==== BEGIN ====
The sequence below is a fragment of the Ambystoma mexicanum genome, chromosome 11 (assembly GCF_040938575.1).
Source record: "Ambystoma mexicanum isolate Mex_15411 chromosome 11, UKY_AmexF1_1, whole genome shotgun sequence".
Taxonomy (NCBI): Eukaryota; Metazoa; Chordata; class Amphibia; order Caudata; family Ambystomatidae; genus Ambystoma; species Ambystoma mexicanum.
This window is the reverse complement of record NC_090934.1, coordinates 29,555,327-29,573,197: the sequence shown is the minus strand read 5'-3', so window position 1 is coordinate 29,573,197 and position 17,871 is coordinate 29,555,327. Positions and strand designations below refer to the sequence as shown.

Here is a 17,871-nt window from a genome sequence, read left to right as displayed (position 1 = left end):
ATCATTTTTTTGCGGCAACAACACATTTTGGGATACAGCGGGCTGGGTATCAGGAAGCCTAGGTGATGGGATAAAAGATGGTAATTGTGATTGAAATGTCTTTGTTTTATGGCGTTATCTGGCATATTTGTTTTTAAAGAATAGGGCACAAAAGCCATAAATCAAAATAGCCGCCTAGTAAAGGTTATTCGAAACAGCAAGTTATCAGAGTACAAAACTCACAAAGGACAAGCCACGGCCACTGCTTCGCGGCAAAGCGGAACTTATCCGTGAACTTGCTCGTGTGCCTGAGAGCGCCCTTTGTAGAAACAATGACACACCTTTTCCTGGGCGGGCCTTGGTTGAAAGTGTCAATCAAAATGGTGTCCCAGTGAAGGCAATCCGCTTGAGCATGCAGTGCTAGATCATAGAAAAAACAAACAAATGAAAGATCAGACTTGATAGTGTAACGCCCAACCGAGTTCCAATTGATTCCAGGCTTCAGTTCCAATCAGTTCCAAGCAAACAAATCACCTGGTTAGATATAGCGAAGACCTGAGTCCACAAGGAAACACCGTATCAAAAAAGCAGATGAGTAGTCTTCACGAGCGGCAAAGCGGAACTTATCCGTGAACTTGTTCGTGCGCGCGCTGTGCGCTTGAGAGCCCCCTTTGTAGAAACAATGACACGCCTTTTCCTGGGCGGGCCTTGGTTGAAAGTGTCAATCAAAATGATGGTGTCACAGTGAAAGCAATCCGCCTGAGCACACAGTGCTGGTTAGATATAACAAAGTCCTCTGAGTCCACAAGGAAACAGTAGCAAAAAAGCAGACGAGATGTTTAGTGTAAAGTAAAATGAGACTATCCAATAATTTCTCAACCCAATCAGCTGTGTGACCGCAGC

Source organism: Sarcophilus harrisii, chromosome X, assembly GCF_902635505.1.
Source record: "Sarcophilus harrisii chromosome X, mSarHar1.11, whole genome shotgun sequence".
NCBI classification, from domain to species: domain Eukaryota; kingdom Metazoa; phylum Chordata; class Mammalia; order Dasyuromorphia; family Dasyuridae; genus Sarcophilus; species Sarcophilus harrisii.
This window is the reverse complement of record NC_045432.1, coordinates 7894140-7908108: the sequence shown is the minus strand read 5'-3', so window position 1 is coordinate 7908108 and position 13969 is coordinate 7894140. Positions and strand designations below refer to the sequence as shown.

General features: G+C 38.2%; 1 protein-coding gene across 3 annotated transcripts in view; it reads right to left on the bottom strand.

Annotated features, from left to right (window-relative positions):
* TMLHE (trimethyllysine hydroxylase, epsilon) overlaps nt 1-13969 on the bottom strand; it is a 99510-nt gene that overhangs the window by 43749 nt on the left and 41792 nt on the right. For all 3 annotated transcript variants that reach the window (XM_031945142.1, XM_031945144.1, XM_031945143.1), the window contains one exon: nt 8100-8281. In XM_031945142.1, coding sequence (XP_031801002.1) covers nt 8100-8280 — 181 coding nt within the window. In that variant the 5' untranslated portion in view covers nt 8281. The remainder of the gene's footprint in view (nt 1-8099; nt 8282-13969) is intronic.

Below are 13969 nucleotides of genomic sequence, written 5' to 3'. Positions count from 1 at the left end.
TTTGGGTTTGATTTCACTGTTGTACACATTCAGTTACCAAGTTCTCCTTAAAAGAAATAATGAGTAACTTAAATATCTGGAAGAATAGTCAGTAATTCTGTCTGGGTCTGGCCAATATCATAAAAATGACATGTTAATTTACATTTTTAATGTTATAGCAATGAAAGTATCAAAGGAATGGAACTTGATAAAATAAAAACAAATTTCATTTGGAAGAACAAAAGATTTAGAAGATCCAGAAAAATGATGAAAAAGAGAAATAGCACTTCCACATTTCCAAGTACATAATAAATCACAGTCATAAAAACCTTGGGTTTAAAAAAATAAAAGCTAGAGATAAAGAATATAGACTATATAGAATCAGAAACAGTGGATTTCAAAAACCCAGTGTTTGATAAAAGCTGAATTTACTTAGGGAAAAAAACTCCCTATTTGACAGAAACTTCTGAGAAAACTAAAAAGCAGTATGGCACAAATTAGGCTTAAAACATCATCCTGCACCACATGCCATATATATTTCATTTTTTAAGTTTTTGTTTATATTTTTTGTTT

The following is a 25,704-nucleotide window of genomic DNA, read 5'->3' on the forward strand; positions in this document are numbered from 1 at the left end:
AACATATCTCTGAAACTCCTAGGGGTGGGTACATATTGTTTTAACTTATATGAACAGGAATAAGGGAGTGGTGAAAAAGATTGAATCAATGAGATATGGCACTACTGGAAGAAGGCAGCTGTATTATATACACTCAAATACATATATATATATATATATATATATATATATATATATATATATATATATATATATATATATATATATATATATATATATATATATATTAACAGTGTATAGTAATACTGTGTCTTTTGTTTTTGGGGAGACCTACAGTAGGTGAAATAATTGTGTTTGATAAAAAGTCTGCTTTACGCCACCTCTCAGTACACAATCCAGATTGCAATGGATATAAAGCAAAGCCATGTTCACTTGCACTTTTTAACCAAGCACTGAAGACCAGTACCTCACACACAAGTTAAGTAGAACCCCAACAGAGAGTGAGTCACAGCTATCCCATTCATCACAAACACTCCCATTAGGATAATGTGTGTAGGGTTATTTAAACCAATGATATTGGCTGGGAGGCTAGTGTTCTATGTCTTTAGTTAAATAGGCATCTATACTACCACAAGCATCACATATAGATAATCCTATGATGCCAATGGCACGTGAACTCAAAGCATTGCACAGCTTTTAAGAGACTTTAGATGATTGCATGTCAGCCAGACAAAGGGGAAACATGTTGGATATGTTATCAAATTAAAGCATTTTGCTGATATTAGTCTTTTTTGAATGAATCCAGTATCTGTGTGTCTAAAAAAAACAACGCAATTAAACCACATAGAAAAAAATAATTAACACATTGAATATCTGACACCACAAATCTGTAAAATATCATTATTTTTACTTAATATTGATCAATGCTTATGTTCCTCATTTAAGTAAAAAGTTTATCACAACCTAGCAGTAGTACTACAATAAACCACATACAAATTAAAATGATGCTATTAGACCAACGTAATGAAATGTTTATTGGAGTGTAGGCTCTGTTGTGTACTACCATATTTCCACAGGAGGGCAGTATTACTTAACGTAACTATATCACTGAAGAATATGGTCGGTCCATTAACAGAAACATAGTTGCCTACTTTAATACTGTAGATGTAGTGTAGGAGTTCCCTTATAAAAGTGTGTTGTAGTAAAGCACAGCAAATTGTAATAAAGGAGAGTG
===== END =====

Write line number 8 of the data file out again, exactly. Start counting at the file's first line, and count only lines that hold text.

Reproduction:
Source record: "Sarcophilus harrisii chromosome X, mSarHar1.11, whole genome shotgun sequence".